Fire Safety
Habitable loft conversions need to have an easy escape in the event of a fire. If you are having a ladder leading up to the loft, there will have to be an outside fire escape staircase somewhere as an alternative quick escape, either leading off a dormer or another part of the roof that isn’t pitched. You may also want to fit a smoke alarm and a fire resistant door. Fire safety regulations may vary depending on how high up your loft conversion is (a loft extension on a bungalow may not require as stringent laws as a two storey building).

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What Are The Weakest Safety Areas In Your Home?

Every home has weak points because they are hard to prevent. The truth is that you can’t stop someone entering your home if they set their mind to the task. All you can do is make your home look less appealing so that the risks outweighs the rewards. There are plenty of ways to do this, but the best option is to tighten up the weak areas in your home. That way, a burglar will have to expel more energy to break in and steal your valuables. And, when they have to work harder, they have to use up more time and run the risk of getting caught.

Here are the areas you want to check and improve if you find any issues.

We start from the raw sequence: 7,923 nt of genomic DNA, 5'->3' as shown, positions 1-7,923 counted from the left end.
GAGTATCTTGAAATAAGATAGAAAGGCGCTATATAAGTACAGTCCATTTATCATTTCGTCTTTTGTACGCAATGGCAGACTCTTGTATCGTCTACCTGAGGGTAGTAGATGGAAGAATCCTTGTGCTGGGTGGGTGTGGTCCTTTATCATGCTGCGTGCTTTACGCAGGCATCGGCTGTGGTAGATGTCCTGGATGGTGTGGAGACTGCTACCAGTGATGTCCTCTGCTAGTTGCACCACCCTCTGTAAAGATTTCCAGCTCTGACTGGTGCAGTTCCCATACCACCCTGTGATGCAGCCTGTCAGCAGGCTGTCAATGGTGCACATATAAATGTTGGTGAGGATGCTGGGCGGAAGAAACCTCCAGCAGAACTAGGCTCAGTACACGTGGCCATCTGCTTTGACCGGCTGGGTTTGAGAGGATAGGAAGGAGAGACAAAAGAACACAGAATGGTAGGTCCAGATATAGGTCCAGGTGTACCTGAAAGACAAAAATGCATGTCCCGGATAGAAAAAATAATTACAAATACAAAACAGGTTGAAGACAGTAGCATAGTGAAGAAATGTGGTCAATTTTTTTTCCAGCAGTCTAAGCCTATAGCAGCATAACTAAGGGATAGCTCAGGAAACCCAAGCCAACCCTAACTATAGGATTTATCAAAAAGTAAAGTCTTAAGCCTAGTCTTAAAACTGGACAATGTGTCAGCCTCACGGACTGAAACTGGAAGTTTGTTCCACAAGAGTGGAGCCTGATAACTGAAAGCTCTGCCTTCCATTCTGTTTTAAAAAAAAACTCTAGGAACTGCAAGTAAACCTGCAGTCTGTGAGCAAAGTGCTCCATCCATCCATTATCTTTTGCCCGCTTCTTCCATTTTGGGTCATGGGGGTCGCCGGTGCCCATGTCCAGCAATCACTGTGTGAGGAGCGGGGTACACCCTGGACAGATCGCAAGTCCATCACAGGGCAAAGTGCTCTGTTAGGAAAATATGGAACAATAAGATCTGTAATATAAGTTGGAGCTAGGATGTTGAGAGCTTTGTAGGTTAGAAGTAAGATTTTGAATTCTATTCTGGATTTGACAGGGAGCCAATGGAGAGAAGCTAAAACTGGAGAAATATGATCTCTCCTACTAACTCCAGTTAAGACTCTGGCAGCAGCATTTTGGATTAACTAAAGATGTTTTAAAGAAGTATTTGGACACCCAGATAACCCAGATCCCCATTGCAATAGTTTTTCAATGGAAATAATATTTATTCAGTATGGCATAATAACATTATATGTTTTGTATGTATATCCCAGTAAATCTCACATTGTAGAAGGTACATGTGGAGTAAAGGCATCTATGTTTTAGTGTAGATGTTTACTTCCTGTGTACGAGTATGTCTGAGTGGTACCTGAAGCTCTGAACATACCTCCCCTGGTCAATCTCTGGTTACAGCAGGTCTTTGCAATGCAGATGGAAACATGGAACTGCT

Windows
Your windows might look like they are too small to fit a burglar, but the truth is burglars are smaller than you think. They can fit through a variety of gaps, and a window is their favorite. Any windows that are old need replacing. Old windows are prone to degradation, which means a small amount of force can easily break them. Plus, old windows tend to use single pane glass. Double glazing is much safer because a thief has to go through two panes of glass to smash a window.

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Doors
Conservatory doors are the main culprits here. These doors are mainly plastic or made from a thin piece of material that is easy to shimmy open. Where possible, you want solid wood doors on the front and back of your property. Wood doors are much harder to break through because wood is rigid and durable. If you can’t, you need sturdy locks that are hard to break or pick. Thieves have a variety of tricks they can use to open a door, and you want to negate these tricks. A deadbolt is always a good bet because they are hard to break and impossible to pick.

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Garage Door
Most garages are connected to the property, which means you can get into the house through the garage. Although this is common knowledge, homeowners persist with lackluster doors that are easy to open. In fact, some of them open up with a push. To avoid this danger, install electric gates and doors over any other alternative. Electric ones should only open up when you press the button. And, if you are the only one that has the button, no one should be able to open the door. A lock is another option, but that can affect your accessibility.

The Roof
The roof is a big one because most homeowners don’t know there is a problem with the roof. After all, you can’t see it until you are up there. Burglars can see it though because it is their job. And they will use the opening to get into the upstairs of your home and ransack the place. Your best option is to check the roof for any damage. If the slates are in place, and everything looks good, there should be no cause for alarm.

Take care of these four areas and your home will be much more secure.